SAID expansion offers hope – An Article of Interest

SAID expansion offers hope

Published on Oct 31, 2011 in the StarPhoenix
By Jordon Cooper

The vast majority of the men who I see at the shelter where I work come and go as their situation in life changes.

Some decide that it will be their home, and become like family. The shelter is not an assisted living facility, but we do have longerterm rooms and provide a level of care that matches what these men need.

A combination of aging and deteriorating health means that eventually some have to move from our facility into a care home. It’s a hard day for both them and the staff. Losing one’s independence is a traumatic thing to deal with, no matter where you are at in life.

The Saskatchewan government announced back in 2009 a program called the Saskatchewan Assured Income for Disability. The SAID program did three things: It moved people from the Saskatchewan Assistance Program, it streamlined the process of getting disability benefits and it paid out benefits on a green cheque.

A new cheque, but no new money. It didn’t feel like much progress was made. When it was first announced, I thought it was more about manipulating Social Services statistics than anything else.

When Premier Brad Wall on Oct. 17 made the SAID program the Saskatchewan Party’s largest election promise, I was surprised. He expanded the program to include the estimated 7,000 persons with significant and ongoing disabilities who are living independently, from the current 3,000 people who are assessed as needing Level 2 care and living in residential care homes.

There is new money for both groups. For those who live in a care facility and have their needs met by the facility, there will be more money for personal needs. For those who live independently, funding will eventually increase to a maximum of $350 a month if you are single, and $400 for couples.

The money does two things. For those living independently, it allows them to maintain their freedom and frees up beds and resources for those who need the help. It also gives them a measure of freedom and dignity that is hard to achieve at current Social Services rates.

But the program isn’t perfect. While there is $4 million for autism, even Wall admits there is more work to be done to realize his goal of making Saskatchewan the best place to live in Canada for people with disabilities. The funding is a good start, but the list of what needs to be done is long.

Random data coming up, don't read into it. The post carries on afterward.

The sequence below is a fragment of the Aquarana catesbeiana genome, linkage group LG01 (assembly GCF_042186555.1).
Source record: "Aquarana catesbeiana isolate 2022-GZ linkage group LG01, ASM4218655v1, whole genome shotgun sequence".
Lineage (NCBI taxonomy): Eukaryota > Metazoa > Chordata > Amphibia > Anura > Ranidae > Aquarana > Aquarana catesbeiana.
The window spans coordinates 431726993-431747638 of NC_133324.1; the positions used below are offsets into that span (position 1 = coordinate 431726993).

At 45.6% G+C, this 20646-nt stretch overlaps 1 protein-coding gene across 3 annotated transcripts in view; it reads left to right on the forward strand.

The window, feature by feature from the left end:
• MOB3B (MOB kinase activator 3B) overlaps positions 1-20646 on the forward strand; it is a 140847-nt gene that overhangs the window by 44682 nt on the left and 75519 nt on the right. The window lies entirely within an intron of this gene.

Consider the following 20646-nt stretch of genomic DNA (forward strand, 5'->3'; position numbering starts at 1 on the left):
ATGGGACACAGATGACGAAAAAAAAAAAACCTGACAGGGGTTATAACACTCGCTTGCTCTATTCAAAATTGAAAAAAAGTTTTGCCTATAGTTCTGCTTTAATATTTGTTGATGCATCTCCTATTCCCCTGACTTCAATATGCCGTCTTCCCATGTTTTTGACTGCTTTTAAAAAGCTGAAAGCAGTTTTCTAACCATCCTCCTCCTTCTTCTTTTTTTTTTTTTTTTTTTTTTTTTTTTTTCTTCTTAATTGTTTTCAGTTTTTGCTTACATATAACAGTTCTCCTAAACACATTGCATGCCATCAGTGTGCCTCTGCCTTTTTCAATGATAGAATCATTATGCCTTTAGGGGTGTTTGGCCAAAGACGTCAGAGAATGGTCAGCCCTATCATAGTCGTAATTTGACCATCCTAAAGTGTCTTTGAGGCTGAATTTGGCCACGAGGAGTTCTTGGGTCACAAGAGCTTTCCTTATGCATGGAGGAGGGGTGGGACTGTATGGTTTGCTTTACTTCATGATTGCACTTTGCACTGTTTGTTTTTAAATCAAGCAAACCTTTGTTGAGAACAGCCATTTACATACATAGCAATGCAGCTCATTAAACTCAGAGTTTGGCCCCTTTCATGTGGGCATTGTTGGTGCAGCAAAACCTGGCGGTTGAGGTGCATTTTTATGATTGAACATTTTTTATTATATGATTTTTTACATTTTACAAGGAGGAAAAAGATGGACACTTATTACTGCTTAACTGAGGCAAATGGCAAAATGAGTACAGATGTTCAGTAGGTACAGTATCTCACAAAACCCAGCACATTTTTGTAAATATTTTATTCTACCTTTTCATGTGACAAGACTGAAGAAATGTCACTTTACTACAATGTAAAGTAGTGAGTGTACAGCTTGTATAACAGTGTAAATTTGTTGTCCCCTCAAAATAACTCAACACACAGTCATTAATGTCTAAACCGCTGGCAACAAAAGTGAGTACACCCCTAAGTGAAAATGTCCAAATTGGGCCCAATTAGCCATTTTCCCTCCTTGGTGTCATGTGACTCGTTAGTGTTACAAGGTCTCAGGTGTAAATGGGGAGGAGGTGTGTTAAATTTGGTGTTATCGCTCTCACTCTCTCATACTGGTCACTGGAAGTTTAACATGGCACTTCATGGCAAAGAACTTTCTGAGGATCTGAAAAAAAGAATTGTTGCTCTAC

There are too few mental health group homes, it can be difficult to access services needed by those living independently, and there is the issue of concurrent disorders. To address them all will take time.

The process to create SAID started in 2006, and it’s been five years to the announcement date. While the timeline can be discouraging, the emergence of a strategy to tackle complex social issues is encouraging.

While expanding SAID is a good policy, it was a yawner as a campaign promise. As of Wednesday, a Youtube video of the announcement had a total of eight views. Even the NDP liked the announcement.

Dwain Lingenfelter told the Regina Leader-post: “I think anything we can do to help families who have a member with disabilities is a good thing. We’ll want to look at it and compare the system we have in place to what has been announced and what we’re proposing.”

Beyond an awkward reference to it by Wall during the leaders’ debate, the promise has been barely been mentioned since the announcement.

While the announcement may have been boring politics, Wall’s statement that he wants Saskatchewan to be the best place for people with disabilities gives some hope that his government is ready to tackle some of the social issues we face as a province head on, rather than just manage them. The promised $33.3 million in the fourth year of the program isn’t a lot of money, but it provides a significant upgrade in quality of life for more than 10,000 Saskatchewan residents with disabilities.

The policy will also provide a framework for the Wall government to deal with other social ills, whose symptoms are expressed in such things as higher food bank usage and an increasing number of homeless in our cities.

As SAID has shown, targeting spending at a defined problem can make a big difference in people’s lives without having to spend a lot of money. Let’s hope the government uses the same approach in tackling other social issues.

The list is long, but it looks like Wall will have another four years to work on it.

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